Steve King defends remarks on rape, incest

Steve King defends remarks on rape, incest
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Rep. Steve KingSteven (Steve) Arnold KingWhy the GOP march of mad hatters poses a threat to our Democracy MSNBC's Donny Deutsch: 'Pathetic' Republicans who stormed closed hearing are 'boring, nerdy-looking white guys' Overnight Defense: Trump lifts sanctions on Turkey | 'Small number' of troops to remain by Syrian oil fields | Defense official's impeachment testimony delayed five hours after Republicans storm secure room MORE (R-Iowa) on Friday defended his recent remarks calling to ban abortions even in cases of rape and incest, but acknowledged they could have been delivered in a "little softer way."

King said at a news conference in Des Moines, Iowa, that he stood by his comments and claimed that genealogists have reached out to back him up.

"I would point out that genealogists have contacted me and said that's 100 percent correct. I'd deliver that in a little softer way, though. And a softer way is this: Most of us have seen the movie 'It's a Wonderful Life,'" King said, referring to the 1946 film in which the protagonist, George Bailey, sees how his community would have fared if he'd never been born. "Think what that means to all of us."
 
"So it was an objectively honest and accurate statement. But I think it was willfully misinterpreted. I care about all people. And I think we should look back in our family trees and wonder," King added.
 
The Iowa Republican came under fire from both parties last week when he questioned whether there would be "any population of the world left" if not for rape and incest throughout human history.
 
Those remarks came at the Westside Conservative Club, where he was making a case for his anti-abortion legislation, arguing the procedure shouldn't be allowed even if conceptions occur under circumstances like rape and incest.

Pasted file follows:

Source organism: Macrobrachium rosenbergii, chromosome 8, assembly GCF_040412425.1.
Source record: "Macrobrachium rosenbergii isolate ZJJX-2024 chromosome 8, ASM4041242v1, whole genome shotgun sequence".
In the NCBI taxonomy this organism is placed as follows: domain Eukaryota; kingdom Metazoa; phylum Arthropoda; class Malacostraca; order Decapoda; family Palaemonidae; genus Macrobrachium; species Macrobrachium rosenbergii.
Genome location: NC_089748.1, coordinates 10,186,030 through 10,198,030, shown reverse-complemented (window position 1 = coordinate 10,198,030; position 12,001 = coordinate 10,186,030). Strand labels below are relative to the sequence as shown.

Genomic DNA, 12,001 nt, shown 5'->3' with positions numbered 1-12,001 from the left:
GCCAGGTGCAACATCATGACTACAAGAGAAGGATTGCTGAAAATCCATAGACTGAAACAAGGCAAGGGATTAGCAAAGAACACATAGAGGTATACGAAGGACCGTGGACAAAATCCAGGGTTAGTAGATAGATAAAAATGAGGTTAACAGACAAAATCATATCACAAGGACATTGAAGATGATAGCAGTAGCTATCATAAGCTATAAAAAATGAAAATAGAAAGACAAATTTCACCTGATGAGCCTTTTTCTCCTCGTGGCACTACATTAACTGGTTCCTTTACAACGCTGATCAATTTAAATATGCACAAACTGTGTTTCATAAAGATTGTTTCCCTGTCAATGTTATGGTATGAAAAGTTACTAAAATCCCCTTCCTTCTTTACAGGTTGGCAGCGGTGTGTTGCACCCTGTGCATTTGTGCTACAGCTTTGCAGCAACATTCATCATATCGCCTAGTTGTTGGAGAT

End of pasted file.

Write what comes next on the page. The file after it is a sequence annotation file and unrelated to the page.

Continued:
"What if we went back through all the family trees and just pulled those people out that were products of rape and incest? Would there be any population of the world left if we did that?" King said, as first reported by the Des Moines Register.

"Considering all the wars and all the rapes and pillages taken place and whatever happened to culture after society? I know I can't certify that I'm not a part of a product of that."
 
Multiple anti-abortion activists joined King at Friday's news conference, including Rebecca Kiessling, who was conceived out of a rape. She said that her birth mother attempted twice to get a "back-alley" abortion but ultimately decided to give birth.
 
"I am so grateful that there are others who are willing to put themselves out there who don't have a personal stake in it like I do," Kiessling said in defense of King.
 
King's comments were not well received by House GOP leaders.
 
 
House Minority Leader Kevin McCarthyKevin Owen McCarthyCongress hunts for path out of spending stalemate This week: House kicks off public phase of impeachment inquiry Nunes pressed on Fox News about comparing impeachment inquiry to a 'coup' MORE (R-Calif.) referred to GOP leaders' decision in January to remove King from his committee assignments after he questioned how “white supremacist” and “white nationalist” became offensive terms during an interview with The New York Times.

“This isn’t the first time I’ve had concerns with what Steve King has said. Earlier in this Congress, there were things that Steve King said that I do not believe the party of Lincoln would stand for. And as a united conference, we actually removed Steve King from his committees inside Congress, and I think this just continues to show why that action was taken,” McCarthy told Fox News’s "Special Report" last week.
 
At least two House Republicans have either committed or expressed openness to supporting King's primary challenger. King now faces three primary opponents, the most prominent being Iowa state Sen. Randy Feenstra.